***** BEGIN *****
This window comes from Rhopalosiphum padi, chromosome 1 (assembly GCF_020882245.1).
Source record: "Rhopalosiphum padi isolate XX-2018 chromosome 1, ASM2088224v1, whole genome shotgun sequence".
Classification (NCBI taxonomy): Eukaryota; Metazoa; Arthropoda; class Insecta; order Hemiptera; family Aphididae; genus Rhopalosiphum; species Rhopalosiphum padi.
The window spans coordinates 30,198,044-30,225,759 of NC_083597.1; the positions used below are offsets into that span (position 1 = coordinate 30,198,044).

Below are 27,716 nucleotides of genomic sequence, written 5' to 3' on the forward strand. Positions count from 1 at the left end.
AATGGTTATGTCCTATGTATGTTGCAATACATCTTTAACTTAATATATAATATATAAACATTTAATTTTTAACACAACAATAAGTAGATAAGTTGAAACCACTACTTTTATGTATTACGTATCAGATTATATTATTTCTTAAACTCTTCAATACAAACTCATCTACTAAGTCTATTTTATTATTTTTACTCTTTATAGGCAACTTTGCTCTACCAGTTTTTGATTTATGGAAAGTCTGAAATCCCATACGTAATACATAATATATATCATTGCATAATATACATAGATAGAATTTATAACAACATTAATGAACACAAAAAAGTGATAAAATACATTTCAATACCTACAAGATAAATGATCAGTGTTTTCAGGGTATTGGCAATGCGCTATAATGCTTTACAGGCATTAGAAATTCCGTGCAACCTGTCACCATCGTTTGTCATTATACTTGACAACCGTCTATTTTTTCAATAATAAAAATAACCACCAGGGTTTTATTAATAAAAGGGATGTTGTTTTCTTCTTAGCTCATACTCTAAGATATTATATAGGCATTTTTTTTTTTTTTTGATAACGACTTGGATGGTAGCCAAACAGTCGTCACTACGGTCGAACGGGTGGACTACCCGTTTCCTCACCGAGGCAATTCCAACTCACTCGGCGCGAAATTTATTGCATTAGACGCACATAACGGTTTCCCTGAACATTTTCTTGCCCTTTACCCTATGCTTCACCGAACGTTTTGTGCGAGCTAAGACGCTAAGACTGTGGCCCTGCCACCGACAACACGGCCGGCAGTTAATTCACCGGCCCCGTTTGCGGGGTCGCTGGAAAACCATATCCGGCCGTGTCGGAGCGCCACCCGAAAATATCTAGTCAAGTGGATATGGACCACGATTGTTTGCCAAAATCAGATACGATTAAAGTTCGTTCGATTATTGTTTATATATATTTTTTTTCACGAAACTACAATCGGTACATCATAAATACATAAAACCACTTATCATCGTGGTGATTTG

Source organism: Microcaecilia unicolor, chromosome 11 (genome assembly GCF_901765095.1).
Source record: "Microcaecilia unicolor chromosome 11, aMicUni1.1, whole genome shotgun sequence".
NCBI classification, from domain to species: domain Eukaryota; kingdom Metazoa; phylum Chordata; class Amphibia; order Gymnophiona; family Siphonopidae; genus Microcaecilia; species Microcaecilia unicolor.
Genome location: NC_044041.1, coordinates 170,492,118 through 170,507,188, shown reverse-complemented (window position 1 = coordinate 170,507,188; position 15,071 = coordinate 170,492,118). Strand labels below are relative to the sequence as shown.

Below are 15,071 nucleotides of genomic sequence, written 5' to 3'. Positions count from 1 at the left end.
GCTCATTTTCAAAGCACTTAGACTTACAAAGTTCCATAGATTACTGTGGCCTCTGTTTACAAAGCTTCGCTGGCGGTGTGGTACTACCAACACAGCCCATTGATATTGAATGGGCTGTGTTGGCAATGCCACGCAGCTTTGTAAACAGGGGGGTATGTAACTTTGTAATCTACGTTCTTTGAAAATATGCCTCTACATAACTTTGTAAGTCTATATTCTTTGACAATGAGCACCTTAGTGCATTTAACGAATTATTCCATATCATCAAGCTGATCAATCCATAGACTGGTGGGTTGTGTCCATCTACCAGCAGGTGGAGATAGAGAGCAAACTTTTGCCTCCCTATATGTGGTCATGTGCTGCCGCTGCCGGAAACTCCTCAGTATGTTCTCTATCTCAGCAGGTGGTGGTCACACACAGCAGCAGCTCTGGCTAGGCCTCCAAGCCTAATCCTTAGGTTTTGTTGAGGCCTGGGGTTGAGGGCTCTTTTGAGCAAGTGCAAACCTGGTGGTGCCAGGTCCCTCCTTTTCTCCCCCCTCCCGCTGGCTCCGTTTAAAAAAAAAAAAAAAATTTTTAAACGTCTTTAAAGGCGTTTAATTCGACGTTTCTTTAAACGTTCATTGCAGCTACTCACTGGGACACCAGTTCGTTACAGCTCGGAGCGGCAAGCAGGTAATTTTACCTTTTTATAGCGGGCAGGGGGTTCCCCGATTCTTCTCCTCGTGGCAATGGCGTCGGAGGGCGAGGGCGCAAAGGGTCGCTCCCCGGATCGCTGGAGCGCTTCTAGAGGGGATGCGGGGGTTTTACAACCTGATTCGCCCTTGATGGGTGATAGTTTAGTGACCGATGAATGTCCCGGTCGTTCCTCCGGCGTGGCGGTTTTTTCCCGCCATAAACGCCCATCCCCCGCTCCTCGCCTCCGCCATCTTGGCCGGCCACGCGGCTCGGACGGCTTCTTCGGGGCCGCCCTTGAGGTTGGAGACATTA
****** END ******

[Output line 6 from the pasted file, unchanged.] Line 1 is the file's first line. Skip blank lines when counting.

AATGGTTATGTCCTATGTATGTTGCAATACATCTTTAACTTAATATATAATATATAAACATTTAATTTTTAACACAACAATAAGTAGATAAGTTGAAACCACTACTTTTATGTATTACGTATCAGATTATATTATTTCTTAAACTCTTCAATACAAACTCATCTACTAAGTCTATTTTATTATTTTTACTCTTTATAGGCAACTTTGCTCTACCAGTTTTTGATTTATGGAAAGTCTGAAATCCCATACGTAATACATAATATATATCATTGCATAATATACATAGATAGAATTTATAACAACATTAATGAACACAAAAAAGTGATAAAATACATTTCAATACCTACAAGATAAATGATCAGTGTTTTCAGGGTATTGGCAATGCGCTATAATGCTTTACAGGCATTAGAAATTCCGTGCAACCTGTCACCATCGTTTGTCATTATACTTGACAACCGTCTATTTTTTCAATAATAAAAATAACCACCAGGGTTTTATTAATAAAAGGGATGTTGTTTTCTTCTTAGCTCATACTCTAAGATATTATATAGGCATTTTTTTTTTTTTTTGATAACGACTTGGATGGTAGCCAAACAGTCGTCACTACGGTCGAACGGGTGGACTACCCGTTTCCTCACCGAGGCAATTCCAACTCACTCGGCGCGAAATTTATTGCATTAGACGCACATAACGGTTTCCCTGAACATTTTCTTGCCCTTTACCCTATGCTTCACCGAACGTTTTGTGCGAGCTAAGACGCTAAGACTGTGGCCCTGCCACCGACAACACGGCCGGCAGTTAATTCACCGGCCCCGTTTGCGGGGTCGCTGGAAAACCATATCCGGCCGTGTCGGAGCGCCACCCGAAAATATCTAGTCAAGTGGATATGGACCACGATTGTTTGCCAAAATCAGATACGATTAAAGTTCGTTCGATTATTGTTTATATATATTTTTTTTCACGAAACTACAATCGGTACATCATAAATACATAAAACCACTTATCATCGTGGTGATTTG